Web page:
Kaylin's Journey to Sound

Hello and welcome to our page.

"How are you?"
"I'm fine thank you, how are you?"

"Fine kank you."

No, I did not make a spelling mistake. This is how my 5-year-old, hearing-impaired daughter speaks.

She wasn't born deaf. She was a healthy baby girl, born by Caesarean section on 9 February 2009 in Cape Town.

I was excited about the surprise pregnancy and even more so, when I was told I was carrying a baby girl. My son was four years old at the time, and we were going to have a 'pigeon pair', our little family would be complete.

I fell in love with my baby, as moms do, from the moment I held her in my arms. Like most parents, I had big hopes and dreams for her. I could just picture her at her first ballet concert, cute in her little pink ballet shoes and tutu. Her big brother wasn't too impressed with her, though, because he wanted a baby brother, but he soon adjusted to the idea of having a little sister instead. We named her Kaylin Jean. Jean is my mom.

Kaylin and I were discharged a few days later and our lives continued, excited about the future.

A few months later, when Kaylin was four months old, she developed a high fever and I rushed her to the Emergency Room. It would be two days before she was finally diagnosed as having contracted bacterial meningitis. MY WORLD CRASHED! My heart sank to my toes. Every hope, every dream seemed like a distant fantasy! Sitting on the couch in the hospital's waiting room, between my husband and the doctor, I felt an overwhelming sense of fear, especially when the doctor told us she had a 50:50 chance of survival! The heaviness I felt in my heart was indescribable.

The news on that cold June Saturday morning was the start of what would become the most terrifying period of my life.

Kaylin spent two weeks in hospital and during that time she suffered 9 seizures! Add to that multiple blood tests and transfusions. Her little arms were bruised where the needle had entered her tiny veins.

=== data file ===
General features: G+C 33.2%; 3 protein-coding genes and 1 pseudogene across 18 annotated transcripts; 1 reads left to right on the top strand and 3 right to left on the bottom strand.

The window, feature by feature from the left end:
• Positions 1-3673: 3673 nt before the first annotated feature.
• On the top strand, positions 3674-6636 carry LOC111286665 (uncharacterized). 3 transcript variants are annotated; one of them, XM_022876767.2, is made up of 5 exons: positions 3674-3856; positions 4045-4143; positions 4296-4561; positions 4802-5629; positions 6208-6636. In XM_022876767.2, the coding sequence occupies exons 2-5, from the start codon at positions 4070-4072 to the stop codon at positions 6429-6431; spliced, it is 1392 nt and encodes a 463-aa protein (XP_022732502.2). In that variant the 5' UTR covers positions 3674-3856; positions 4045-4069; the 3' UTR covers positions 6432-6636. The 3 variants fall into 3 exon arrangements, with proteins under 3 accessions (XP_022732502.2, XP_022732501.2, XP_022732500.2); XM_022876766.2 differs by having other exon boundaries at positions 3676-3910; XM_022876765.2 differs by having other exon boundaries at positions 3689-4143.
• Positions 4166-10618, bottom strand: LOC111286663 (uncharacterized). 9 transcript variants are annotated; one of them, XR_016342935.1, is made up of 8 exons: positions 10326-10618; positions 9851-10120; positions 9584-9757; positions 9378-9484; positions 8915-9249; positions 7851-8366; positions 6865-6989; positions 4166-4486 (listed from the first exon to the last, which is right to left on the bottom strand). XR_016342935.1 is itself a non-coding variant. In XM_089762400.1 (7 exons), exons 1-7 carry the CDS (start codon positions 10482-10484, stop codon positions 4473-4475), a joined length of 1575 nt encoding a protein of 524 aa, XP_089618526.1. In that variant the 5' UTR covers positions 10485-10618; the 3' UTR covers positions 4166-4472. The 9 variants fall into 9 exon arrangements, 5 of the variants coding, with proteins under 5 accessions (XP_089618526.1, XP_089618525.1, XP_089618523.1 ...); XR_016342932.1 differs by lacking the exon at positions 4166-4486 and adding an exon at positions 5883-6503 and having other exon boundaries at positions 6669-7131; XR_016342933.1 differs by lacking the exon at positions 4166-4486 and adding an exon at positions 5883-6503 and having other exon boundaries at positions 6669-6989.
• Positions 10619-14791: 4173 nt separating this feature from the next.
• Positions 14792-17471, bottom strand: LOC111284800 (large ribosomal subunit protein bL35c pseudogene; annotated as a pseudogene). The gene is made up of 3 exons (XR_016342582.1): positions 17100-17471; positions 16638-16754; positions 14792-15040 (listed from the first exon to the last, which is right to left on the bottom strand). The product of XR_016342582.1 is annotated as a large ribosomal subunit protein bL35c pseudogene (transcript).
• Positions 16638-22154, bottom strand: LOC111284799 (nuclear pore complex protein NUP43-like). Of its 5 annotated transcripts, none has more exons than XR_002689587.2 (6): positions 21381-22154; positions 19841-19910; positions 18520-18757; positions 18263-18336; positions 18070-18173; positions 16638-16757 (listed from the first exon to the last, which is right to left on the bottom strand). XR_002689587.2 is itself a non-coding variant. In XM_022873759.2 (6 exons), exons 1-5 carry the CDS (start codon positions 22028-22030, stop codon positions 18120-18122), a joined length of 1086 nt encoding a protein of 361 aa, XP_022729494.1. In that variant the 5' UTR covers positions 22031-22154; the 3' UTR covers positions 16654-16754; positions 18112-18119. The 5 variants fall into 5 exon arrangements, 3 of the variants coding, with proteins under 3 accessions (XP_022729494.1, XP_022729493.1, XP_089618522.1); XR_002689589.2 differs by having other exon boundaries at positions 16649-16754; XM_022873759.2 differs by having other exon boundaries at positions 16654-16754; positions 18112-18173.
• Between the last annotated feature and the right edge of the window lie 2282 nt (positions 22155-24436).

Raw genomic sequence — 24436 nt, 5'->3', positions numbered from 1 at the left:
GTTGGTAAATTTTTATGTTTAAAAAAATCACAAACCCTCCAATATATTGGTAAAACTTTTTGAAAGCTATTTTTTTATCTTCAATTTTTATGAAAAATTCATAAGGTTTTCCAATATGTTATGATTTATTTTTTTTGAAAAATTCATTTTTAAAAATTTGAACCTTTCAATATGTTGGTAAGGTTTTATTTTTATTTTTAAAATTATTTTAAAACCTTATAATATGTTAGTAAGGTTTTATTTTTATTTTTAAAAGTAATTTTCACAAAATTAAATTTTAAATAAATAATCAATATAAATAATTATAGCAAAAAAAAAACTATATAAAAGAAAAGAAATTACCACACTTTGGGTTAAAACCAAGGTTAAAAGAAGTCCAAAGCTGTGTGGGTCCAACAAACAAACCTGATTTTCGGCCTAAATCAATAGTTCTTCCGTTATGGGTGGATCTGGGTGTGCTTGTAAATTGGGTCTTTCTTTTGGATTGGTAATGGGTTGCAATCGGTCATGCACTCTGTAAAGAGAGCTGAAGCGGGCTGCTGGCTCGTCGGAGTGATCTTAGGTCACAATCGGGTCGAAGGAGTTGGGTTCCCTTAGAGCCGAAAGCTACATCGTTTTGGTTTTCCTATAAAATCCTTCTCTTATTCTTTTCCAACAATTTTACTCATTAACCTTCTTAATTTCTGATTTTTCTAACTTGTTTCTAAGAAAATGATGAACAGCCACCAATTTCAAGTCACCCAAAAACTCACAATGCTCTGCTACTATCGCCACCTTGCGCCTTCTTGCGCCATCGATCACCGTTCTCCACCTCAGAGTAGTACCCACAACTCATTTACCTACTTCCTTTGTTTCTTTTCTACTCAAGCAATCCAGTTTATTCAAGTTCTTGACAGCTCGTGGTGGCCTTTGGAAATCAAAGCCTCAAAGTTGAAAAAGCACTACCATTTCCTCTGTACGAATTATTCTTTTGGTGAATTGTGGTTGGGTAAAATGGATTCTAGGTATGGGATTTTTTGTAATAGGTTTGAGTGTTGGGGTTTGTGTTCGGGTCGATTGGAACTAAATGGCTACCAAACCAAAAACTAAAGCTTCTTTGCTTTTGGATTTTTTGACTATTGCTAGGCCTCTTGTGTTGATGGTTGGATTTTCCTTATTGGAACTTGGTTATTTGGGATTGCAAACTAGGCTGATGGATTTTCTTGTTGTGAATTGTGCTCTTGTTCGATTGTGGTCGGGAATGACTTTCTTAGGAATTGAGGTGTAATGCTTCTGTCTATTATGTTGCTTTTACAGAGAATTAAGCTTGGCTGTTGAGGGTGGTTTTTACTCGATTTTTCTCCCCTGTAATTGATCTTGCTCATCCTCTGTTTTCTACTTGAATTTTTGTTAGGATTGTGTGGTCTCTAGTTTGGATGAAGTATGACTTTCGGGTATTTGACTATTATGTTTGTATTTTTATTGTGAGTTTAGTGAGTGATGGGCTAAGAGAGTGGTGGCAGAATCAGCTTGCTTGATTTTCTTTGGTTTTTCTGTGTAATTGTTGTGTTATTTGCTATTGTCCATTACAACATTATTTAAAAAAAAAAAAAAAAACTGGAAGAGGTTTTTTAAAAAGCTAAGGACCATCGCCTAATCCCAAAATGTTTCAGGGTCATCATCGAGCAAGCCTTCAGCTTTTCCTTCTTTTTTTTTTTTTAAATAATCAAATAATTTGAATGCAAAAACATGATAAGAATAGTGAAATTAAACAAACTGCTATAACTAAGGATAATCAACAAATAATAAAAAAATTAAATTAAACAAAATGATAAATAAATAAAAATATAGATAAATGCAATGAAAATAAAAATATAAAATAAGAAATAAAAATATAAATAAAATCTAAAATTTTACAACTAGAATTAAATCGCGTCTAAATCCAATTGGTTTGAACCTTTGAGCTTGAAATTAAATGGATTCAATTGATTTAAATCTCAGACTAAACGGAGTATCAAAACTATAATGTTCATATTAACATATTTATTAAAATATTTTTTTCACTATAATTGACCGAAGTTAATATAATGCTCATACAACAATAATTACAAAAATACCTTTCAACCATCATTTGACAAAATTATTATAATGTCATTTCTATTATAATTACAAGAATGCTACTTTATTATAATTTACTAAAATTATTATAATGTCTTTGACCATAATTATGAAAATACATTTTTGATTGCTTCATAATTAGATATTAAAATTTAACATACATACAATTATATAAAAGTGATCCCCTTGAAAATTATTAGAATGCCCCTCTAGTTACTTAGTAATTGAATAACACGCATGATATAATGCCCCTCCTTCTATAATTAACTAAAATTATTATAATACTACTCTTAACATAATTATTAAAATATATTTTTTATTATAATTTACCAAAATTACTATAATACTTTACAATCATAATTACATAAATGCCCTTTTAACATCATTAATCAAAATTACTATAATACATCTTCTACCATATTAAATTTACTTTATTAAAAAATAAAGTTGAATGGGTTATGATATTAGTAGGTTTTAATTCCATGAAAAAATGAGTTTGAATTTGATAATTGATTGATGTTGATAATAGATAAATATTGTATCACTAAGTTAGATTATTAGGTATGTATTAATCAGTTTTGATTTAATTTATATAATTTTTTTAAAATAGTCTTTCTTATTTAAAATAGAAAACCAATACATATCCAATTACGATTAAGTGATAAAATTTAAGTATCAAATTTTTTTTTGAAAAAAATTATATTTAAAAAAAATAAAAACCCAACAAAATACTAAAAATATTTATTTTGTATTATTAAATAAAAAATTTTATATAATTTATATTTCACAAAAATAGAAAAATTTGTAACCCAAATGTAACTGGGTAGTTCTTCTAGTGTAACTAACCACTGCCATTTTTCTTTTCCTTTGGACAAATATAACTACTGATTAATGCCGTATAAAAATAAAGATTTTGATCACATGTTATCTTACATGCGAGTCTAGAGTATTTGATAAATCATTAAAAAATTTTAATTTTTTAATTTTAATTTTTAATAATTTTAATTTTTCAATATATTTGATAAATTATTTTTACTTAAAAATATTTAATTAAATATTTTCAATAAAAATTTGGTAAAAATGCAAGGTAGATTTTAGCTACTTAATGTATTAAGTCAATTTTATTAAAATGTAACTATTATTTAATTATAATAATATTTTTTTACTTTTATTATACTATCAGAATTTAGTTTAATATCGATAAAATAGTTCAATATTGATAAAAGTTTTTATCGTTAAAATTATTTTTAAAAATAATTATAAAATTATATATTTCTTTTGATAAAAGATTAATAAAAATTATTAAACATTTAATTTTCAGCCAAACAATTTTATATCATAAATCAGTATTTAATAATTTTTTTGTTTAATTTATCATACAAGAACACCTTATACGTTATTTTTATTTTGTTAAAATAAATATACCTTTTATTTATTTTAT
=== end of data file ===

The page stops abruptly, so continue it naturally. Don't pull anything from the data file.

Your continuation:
I sat at her bedside every day praying, hoping, drawing on my faith for her recovery. I had never felt so fearful in my life. Kaylin fought back bravely and recovered. I am forever grateful to the doctors and nursing staff who took such great care of her.

When she finally came home it took a few weeks before she returned to her 'old self' again. For days she would just lay there, the sparkle in her eyes dimmed by the terrifying ordeal she had endured. I longed to see her smile, to interact with her. I missed my baby girl. The day she smiled at me again for the first time since her illness was the happiest moment.
I returned to work soon after and life went back to normal.

In March 2010, we'd just celebrated Kaylin's 1st birthday the previous month. She had developed a cold and as a precaution my husband took her to our GP for a check-up. My mom suggested (thank goodness for moms!) that the doctor examine her ears as she'd noticed that Kaylin wasn't responding when her name was called; nor was she startled when a door banged shut. Not expecting to hear any bad news, we took her advice. The GP referred my husband to an ENT and thereafter to an audiologist.

I remember being so nervous sitting in the audiologist's office, while she was conducting the tests. The look on her face said it all... The news that my precious baby girl was deaf came as a huge shock! I burst into tears right there.

And so started our journey to give Kaylin back the gift of sound. A gift that was silently and slowly taken from her without her permission, by a virus that invaded her tiny body several months before. And what a journey it's been! A journey that saw me experience a roller coaster of emotions from shock to fear, sadness to anger, resentment to grief and finally acceptance. A cycle that took 4 years to complete.My daughter has fought bravely during this journey - for her life, for the gift of sound and ultimately for the opportunity to learn speech and language.

This is our story.

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